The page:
The Reinventing Boards Summit affirmed that boards can be reshaped and customized to meet the needs of an individual nonprofit organization, and we can rebuild with values like equity and power sharing in mind.
In late September, NAWA hosted our second Nonprofit Innovation Summit, with a focus on reinventing boards. Since we hear regularly from nonprofits who say their board is not working well, we brought together folks with expertise in how to approach nonprofit governance differently.
Erin Kang and Linda Mollenhauer from Ontario Nonprofit Network’s Reimagining Governance Project (RGP) joined us and shared lessons learned from several years of inquiry into how nonprofit governance can evolve. They reminded us to free ourselves from traditional notions of how boards should operate and what they should do (habits and norms that are not all actually required). Instead, strip down governance to the basic legal requirements and you will see that we all have a great amount of freedom to redesign our boards. Perhaps by doing so, we can reinvigorate the role and attract people to whom the standard board model doesn’t appeal.
We discussed culture, and the fact that organizations have intended and visible culture, but in fact there are additional culture norms that are less visible or documented. Like the bulk of an iceberg, these aspects of culture are “under the waterline”—things like mindsets and narratives about “how things are” at an organization. These elements of culture need to be surfaced and examined to evolve the culture to be more inclusive and functional. RGP has tools to help nonprofits evaluate and reshape their culture, including behaviors, decision-making process, priorities, and types of leadership that are valued.
Erin and Linda also presented the idea of purpose-driven engagement, which begins with mapping constituents first and then determining how these folks should be involved in decision-making for an organization. In conjunction with this, they recommend unbundling decision-making so that one group is not responsible for all decisions. In some cases, a group other than the board may be best positioned to make a certain type of decision. This relieves pressure on the board to do it all, and it expands engagement and may support better decisions.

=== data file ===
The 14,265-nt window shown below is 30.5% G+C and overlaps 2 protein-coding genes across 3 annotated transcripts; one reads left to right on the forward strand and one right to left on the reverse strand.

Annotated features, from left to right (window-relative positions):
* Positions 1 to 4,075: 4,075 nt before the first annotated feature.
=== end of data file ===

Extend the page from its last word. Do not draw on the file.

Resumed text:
RGP is clearly rooted in the community, and they cited a number of examples from Ontario nonprofits. Still, we wanted to deepen our understanding of what is possible by hearing from several Washington-based nonprofits who have already reshaped how governance works at their organizations. Roshni Sampath of RVC spoke about their ongoing transformation to an organization with distributed leadership and their use of the consent principle. Diana Avalos Leos from Latino Leadership Northwest shared how their organization has slowed down and worked with a consultant to ensure that their board development process is inclusive and accountable to their core constituents, Latinx young adults. Casey Dilloway from the Whidbey Institute reported that their organization has experimented with holacracy as an organizational structure. Along with this, the board has shifted to a small (three-person) oversight board that does not interfere with the day-to-day work and voted to delegate many of the typical board duties back to the staff team.
All of the panelists indicated that changes to the board role and structure was accompanied by changes to the board composition. Some board members shifted to become active volunteers instead, while others left. Space was freed up for new people and energy.
The biggest challenge I see to implementing some of these liberating changes is that it demands that we approach board structure and governance intentionally and take the time to have dialogue about issues such as where decision-making should live and how it can be more inclusive. As Erin commented during the Summit, “Some people prefer a box.” If you may want to get out of your box, consider viewing the Reinventing Boards Summit recording and resources. Whether you want a total change like ACT Theater, or more incremental change, there are ideas and inspiration here for you.